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Sunday, December 18, 2011

Finding “Groove” in the Arts-Based Classroom

(After attending the form on truancy sponsored by Justice Davis, several thoughts about the current status of public education were directly and indirectly raised.)

For West Virginia public schools in the 21st century to meet the needs of future productive citizens in a democratic society, reform is no longer an effective strategy. There must be a schooling transformation. A transformation in the way schools are funded, how they exist, and the manner in which they operate, how they empower the stake holders, how they engage and support learners and teachers in the education processes and how they develop and sustain “life-long-learning”.

The fact that schools fail on a regular basis has never been acceptable and now, more than ever, we are seeing the short and long term effects of these lapses. There are so many “red flags” appearing daily within our society about schooling ineffectiveness that it is no longer just a “school problem.” Politicians in the past liked to “beat up on” the schooling community with reform rhetoric to garner votes but the realities of schooling failures are now apparent to everyone.
Schools are in need of transformative leadership within the local, state and federal education communities throughout regular and higher education venues. Effective schooling is no longer “their” problem; it is “our” problem. Society can continue to “re-correct” the same “problems” over and over with the same basic strategies and the same failing results or new ideas can be implemented to harvest new learning and more effective outcomes.
Students and teachers need to be “re-connected” to relevant, engaging and emotionally responsive learning practices: practices that value “how” students and teachers are smart, celebrating the “element” of individual “groove” rather than forcing a disconnected curricular agenda void of stakeholder ownership and developmental idiosyncrasies. People searching for such schooling strategies have found them within the Arts… for over 5000 years.
The Arts celebrate the individual through collaborative efforts (plays, concerts, shows, etc.) at every developmental level. Arts-Based Learning brings one’s “groove” into the schooling process at every level and every subject. Students and teachers interact as collaborators of learning, bringing engaging and relevant experiences into every instructional arena. Students can not only show (assessment) how smart they are, but how they are smart. Pencil and paper assessments become the exception rather than the norm because they are not relevant to developmental outcomes. Learning becomes personalized and engaging for students and teachers.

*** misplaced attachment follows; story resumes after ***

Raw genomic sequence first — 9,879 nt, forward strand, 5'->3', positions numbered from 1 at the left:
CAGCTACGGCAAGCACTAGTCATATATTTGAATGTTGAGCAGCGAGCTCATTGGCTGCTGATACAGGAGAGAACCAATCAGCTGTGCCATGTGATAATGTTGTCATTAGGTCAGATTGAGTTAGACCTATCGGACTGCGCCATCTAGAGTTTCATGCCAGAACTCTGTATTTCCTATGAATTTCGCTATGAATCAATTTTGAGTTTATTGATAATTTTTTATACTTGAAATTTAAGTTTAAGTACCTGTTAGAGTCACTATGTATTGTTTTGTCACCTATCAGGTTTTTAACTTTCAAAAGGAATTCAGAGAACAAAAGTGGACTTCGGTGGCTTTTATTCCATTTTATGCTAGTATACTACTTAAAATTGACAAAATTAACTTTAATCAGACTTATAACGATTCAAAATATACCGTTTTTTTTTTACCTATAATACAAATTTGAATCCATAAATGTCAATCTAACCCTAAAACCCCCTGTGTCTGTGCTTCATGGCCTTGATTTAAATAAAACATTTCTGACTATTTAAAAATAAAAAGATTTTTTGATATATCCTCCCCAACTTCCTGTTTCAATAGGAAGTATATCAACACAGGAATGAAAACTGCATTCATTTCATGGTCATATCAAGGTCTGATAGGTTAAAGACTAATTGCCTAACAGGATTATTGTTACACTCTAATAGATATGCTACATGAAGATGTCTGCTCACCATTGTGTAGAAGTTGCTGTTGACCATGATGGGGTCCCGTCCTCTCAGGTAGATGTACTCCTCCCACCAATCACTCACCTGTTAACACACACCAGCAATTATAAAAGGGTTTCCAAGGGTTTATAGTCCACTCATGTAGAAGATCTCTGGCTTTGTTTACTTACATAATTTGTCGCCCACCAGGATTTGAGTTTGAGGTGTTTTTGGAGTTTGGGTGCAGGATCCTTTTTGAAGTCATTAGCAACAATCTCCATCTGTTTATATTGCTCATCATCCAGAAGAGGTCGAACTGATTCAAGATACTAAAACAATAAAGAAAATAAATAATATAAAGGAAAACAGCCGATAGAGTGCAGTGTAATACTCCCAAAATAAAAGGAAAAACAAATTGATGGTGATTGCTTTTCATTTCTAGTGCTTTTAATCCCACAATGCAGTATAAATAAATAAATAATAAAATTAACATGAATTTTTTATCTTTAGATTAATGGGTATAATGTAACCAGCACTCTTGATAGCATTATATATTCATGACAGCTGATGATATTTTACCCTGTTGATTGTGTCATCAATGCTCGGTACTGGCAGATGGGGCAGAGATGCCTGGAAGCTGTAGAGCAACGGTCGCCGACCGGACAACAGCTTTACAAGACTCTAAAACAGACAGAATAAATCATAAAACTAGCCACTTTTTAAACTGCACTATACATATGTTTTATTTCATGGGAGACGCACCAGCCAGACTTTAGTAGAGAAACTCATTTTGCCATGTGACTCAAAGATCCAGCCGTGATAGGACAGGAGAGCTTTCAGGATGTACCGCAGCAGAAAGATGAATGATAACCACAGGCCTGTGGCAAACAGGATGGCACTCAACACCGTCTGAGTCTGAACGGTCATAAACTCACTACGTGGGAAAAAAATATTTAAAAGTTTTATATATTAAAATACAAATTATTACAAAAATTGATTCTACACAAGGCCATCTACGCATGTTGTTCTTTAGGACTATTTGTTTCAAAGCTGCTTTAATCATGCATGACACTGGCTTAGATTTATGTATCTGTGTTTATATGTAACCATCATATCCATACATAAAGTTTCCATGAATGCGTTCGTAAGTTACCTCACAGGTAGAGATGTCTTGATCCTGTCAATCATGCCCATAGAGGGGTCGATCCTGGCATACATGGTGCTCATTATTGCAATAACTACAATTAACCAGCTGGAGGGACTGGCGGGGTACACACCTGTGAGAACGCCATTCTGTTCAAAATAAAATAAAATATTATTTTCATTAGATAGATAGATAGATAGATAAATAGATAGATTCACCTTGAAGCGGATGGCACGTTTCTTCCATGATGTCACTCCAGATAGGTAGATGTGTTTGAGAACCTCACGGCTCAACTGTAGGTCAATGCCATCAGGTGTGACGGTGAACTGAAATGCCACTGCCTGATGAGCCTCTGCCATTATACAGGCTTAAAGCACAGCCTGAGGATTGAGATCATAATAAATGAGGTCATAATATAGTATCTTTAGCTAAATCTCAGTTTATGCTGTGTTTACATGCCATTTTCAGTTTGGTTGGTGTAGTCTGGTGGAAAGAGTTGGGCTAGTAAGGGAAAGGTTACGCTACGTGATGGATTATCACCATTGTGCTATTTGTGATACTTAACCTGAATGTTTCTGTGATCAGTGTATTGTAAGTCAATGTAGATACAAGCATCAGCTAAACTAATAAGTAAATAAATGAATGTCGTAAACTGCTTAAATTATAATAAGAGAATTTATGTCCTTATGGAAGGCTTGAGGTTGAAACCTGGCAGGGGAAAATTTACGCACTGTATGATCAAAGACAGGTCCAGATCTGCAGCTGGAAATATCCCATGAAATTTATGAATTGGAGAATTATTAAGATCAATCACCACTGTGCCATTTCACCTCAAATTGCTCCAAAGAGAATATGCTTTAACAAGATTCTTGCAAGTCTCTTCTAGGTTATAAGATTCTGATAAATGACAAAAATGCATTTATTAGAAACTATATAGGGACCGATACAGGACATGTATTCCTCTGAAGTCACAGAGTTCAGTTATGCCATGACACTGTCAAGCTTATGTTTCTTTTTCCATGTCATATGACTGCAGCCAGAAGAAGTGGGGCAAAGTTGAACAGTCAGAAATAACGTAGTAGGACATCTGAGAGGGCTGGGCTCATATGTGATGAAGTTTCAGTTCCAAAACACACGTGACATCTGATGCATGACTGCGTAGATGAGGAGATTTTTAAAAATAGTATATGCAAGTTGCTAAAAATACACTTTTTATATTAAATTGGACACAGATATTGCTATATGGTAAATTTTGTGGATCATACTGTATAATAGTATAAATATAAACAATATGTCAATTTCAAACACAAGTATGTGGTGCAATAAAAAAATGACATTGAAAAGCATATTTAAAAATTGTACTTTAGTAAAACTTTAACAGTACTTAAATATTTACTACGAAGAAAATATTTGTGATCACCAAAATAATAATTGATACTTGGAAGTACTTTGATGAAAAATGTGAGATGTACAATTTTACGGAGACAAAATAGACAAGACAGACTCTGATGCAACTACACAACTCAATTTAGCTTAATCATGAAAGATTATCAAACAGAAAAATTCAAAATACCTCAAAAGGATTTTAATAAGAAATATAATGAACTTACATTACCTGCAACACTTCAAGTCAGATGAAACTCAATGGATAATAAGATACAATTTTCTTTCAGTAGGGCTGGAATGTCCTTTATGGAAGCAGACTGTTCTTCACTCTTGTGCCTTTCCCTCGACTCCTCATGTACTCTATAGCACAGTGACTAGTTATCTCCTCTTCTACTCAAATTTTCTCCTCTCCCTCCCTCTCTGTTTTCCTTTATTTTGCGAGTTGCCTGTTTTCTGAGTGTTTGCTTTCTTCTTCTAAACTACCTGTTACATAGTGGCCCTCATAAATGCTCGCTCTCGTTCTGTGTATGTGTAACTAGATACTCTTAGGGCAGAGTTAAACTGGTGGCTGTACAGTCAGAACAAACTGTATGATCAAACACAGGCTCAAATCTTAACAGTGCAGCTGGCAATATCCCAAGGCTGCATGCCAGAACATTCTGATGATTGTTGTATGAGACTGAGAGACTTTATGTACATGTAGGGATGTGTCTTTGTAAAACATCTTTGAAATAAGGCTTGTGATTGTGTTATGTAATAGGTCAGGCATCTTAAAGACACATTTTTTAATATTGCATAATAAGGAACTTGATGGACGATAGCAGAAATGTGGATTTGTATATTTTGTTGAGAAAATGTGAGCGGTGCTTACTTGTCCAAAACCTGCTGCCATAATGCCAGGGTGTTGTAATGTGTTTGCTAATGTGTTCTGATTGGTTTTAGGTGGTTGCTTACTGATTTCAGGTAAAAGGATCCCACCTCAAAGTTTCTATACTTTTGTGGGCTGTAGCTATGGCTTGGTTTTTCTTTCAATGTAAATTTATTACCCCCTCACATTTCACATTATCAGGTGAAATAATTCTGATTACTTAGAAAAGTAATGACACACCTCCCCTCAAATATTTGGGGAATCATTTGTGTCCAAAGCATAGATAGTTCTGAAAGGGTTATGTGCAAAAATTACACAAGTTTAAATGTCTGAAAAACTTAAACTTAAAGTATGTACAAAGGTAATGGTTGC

The school “system” needs to support personalized schooling through Arts-Based Learning in every manner at every level. A teacher cannot hope to sustain an Arts-Based classroom without the support of colleagues, administrators, parents and community resources and philanthropy. A shared ownership of the processes and outcomes of an effective schooling system by all the stakeholders in a community must be integrated throughout the publically funded educational journey. Arts-Based Learning doesn’t require a major “re-tooling” of schools with millions of dollars of new technology but begins by encouraging, supporting and sustaining new ways of thinking about how schools approach the learning that is important for students to master. We already know how to implement schooling initiatives, the only question remaining is why we haven’t yet initiated policies and practices that are effective in teaching all the children in our 21st century American society.
Bob Dunkerley is the President and CEO of Helianthus LLC, a West Virginia-based education consulting firm ( specializing in Strategic Research and External Reviews, Arts-Based Learning (school transformation models) and Arts-Based Initiatives (corporate HR professional development) as well as Arts Advocacy. Dunkerley retired from a 34 year career in West Virginia Public Schools and resides in Elkins with his wife, Karen. (Additional bio info available at: )

1 comment:

Shikha said...

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